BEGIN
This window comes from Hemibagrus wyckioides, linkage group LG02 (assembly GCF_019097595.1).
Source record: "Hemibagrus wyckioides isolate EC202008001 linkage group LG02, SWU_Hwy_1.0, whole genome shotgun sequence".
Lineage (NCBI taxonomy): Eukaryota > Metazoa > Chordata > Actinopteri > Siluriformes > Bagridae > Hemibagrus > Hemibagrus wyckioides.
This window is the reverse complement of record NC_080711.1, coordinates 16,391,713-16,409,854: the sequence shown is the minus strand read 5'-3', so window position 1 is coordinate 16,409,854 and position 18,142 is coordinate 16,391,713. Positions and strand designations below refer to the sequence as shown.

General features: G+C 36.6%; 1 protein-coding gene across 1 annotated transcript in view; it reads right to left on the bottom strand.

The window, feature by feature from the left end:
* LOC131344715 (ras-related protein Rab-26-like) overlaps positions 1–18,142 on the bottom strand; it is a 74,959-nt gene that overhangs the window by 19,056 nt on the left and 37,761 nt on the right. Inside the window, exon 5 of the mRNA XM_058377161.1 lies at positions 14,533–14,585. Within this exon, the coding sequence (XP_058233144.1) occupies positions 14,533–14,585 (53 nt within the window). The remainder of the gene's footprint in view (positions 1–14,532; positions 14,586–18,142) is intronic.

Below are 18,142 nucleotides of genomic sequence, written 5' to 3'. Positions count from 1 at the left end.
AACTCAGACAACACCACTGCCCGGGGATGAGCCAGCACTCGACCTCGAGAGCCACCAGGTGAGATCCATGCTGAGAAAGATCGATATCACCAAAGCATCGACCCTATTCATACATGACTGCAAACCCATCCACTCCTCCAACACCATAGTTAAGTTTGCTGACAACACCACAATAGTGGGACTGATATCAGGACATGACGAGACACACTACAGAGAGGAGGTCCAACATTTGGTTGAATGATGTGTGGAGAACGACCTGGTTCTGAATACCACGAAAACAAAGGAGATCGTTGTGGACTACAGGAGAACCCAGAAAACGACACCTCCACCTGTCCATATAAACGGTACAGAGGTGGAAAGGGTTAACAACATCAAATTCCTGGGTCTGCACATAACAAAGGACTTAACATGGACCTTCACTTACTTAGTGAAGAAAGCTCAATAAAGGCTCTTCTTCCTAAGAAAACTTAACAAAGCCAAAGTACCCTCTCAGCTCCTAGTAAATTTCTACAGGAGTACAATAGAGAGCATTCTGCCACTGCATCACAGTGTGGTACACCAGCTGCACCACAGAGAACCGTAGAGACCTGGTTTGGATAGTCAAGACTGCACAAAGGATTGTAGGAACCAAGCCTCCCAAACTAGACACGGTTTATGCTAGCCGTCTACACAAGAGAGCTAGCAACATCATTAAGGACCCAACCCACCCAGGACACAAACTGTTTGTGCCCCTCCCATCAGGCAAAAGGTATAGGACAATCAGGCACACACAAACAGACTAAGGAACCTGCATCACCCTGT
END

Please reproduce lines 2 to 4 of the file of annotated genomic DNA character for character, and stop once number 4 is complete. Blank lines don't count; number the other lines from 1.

Source record: "Hemibagrus wyckioides isolate EC202008001 linkage group LG02, SWU_Hwy_1.0, whole genome shotgun sequence".
Lineage (NCBI taxonomy): Eukaryota > Metazoa > Chordata > Actinopteri > Siluriformes > Bagridae > Hemibagrus > Hemibagrus wyckioides.
This window is the reverse complement of record NC_080711.1, coordinates 16,391,713-16,409,854: the sequence shown is the minus strand read 5'-3', so window position 1 is coordinate 16,409,854 and position 18,142 is coordinate 16,391,713. Positions and strand designations below refer to the sequence as shown.